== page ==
The feminist foreign policy is the topic we're covering this week on the Scotland's Choice podcast. Joining host Drew Hendry MP, is one of the leading voices in the matter, Prof. Caron E. Gentry. Caron is currently a Professor in the School of International Relations at the University of St Andrews. Her main research focuses on gender and terrorism as well as feminist political theology. Her interest in Feminist Foreign Policy stems from her work on theology, particularly as it pertains to hopeful practices.
The influence that feminism can have on policies, both domestic and foreign, should not be underestimated. This idea is not a new one by any means. Sweden has adopted an approach that is a step in the right direction, but Caron makes the point that most feminists say it doesn't go far enough.
So, what's the difference between the current patriarchal system, and that of a feminist foreign policy. Caron argues that instead of treating economics as a competition, it becomes more collaborative. And instead of being isolationist, typically you see a desire to become more cosmopolitan and supportive of refugees.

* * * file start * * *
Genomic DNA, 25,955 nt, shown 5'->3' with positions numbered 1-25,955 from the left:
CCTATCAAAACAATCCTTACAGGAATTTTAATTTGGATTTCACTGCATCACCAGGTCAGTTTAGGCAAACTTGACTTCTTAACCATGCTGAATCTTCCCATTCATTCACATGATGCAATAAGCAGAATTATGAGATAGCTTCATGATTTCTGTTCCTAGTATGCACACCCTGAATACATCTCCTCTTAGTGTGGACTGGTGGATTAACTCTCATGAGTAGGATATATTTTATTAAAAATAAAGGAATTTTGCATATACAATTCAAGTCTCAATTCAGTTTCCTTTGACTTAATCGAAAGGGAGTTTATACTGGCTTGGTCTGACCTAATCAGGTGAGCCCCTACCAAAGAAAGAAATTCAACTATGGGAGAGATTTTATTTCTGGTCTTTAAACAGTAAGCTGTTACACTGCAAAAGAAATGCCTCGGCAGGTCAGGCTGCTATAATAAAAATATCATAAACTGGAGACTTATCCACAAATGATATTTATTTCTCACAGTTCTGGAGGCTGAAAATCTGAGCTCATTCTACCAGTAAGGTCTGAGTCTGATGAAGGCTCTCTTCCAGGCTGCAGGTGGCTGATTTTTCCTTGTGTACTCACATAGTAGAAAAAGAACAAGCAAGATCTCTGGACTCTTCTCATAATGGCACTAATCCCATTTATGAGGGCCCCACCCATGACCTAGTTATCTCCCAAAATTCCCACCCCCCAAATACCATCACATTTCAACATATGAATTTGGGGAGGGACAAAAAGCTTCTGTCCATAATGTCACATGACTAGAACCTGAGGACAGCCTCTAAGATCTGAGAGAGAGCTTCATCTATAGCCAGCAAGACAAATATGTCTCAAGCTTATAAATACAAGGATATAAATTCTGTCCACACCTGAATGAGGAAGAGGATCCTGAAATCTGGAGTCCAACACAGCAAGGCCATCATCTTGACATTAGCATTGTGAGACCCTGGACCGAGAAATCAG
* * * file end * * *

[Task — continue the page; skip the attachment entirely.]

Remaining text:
So, where does this leave boys and men? The idea of a feminist foreign policy isn't about excluding those who don't identify as women from policymaking. Rather, it chooses to prioritise collaborative effort, among other things, ahead of traditional, masculine posturing.
An important question to consider is can a feminist foreign policy help an Independent Scotland lead on a global stage with greater empathy and open-mindedness? Caron says that independence brings an opportunity for Scotland to reinvent itself and choose different priorities than the ones imposed on us by Westminster currently. A good example of this would be Scotland choosing not to spend billions of pounds on weapons of mass destruction.
Listen to the full episode for all of the above and more.
For more from Caron, click here.
Listen to other Scotland’s Choice episodes here.